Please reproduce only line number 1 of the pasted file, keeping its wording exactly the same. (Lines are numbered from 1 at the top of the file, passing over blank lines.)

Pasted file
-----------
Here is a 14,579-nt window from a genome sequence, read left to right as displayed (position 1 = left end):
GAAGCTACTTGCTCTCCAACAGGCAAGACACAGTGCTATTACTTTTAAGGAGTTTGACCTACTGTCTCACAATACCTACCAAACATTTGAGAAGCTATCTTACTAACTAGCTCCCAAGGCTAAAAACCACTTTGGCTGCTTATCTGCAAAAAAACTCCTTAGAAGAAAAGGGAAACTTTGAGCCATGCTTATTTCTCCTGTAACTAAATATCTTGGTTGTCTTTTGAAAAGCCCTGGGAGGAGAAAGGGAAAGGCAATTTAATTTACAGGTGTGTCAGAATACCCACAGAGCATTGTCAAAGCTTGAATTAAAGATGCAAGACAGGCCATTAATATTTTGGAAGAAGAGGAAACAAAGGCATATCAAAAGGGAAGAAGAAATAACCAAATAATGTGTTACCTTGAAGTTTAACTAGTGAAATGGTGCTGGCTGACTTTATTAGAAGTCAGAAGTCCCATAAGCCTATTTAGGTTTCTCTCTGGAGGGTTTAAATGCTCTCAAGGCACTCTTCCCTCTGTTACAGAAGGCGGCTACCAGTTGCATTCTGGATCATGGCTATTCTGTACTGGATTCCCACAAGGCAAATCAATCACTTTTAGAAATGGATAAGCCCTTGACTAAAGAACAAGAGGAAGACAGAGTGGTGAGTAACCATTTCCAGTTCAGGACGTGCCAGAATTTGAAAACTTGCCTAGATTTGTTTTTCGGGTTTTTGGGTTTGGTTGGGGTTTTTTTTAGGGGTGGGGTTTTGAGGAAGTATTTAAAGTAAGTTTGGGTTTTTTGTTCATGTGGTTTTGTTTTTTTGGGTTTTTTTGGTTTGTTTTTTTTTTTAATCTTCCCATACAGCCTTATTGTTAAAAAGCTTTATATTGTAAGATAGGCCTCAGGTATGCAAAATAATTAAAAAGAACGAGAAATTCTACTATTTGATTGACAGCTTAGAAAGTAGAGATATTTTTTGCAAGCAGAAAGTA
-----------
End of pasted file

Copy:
Here is a 14,579-nt window from a genome sequence, read left to right as displayed (position 1 = left end):